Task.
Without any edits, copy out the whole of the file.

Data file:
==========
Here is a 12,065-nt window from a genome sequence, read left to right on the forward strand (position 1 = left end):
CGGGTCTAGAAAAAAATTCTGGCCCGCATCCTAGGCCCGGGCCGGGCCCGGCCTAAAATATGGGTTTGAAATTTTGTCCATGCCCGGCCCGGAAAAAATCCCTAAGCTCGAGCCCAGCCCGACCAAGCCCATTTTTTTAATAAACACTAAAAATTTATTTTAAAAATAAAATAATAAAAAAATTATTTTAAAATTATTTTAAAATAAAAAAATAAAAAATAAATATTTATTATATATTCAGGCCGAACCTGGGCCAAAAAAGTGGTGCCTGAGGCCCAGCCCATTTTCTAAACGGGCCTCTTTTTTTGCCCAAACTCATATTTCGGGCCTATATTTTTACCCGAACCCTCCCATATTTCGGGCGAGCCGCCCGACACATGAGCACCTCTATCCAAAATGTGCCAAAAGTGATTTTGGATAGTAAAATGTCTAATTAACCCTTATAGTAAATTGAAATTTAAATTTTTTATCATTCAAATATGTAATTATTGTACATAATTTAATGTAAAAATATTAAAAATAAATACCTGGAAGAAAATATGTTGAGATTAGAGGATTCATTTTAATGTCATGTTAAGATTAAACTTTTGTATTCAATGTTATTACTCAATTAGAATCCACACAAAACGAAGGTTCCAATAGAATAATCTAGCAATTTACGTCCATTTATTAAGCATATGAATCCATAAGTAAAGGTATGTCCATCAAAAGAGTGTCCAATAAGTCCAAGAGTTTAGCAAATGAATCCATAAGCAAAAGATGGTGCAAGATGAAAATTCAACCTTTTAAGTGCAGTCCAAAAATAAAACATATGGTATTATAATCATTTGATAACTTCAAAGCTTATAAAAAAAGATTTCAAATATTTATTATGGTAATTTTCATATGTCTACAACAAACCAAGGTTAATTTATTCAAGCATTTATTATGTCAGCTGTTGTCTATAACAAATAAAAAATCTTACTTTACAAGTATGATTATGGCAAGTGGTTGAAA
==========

Here is a 12,065-nt window from a genome sequence, read left to right on the forward strand (position 1 = left end):
CGGGTCTAGAAAAAAATTCTGGCCCGCATCCTAGGCCCGGGCCGGGCCCGGCCTAAAATATGGGTTTGAAATTTTGTCCATGCCCGGCCCGGAAAAAATCCCTAAGCTCGAGCCCAGCCCGACCAAGCCCATTTTTTTAATAAACACTAAAAATTTATTTTAAAAATAAAATAATAAAAAAATTATTTTAAAATTATTTTAAAATAAAAAAATAAAAAATAAATATTTATTATATATTCAGGCCGAACCTGGGCCAAAAAAGTGGTGCCTGAGGCCCAGCCCATTTTCTAAACGGGCCTCTTTTTTTGCCCAAACTCATATTTCGGGCCTATATTTTTACCCGAACCCTCCCATATTTCGGGCGAGCCGCCCGACACATGAGCACCTCTATCCAAAATGTGCCAAAAGTGATTTTGGATAGTAAAATGTCTAATTAACCCTTATAGTAAATTGAAATTTAAATTTTTTATCATTCAAATATGTAATTATTGTACATAATTTAATGTAAAAATATTAAAAATAAATACCTGGAAGAAAATATGTTGAGATTAGAGGATTCATTTTAATGTCATGTTAAGATTAAACTTTTGTATTCAATGTTATTACTCAATTAGAATCCACACAAAACGAAGGTTCCAATAGAATAATCTAGCAATTTACGTCCATTTATTAAGCATATGAATCCATAAGTAAAGGTATGTCCATCAAAAGAGTGTCCAATAAGTCCAAGAGTTTAGCAAATGAATCCATAAGCAAAAGATGGTGCAAGATGAAAATTCAACCTTTTAAGTGCAGTCCAAAAATAAAACATATGGTATTATAATCATTTGATAACTTCAAAGCTTATAAAAAAAGATTTCAAATATTTATTATGGTAATTTTCATATGTCTACAACAAACCAAGGTTAATTTATTCAAGCATTTATTATGTCAGCTGTTGTCTATAACAAATAAAAAATCTTACTTTACAAGTATGATTATGGCAAGTGGTTGAAA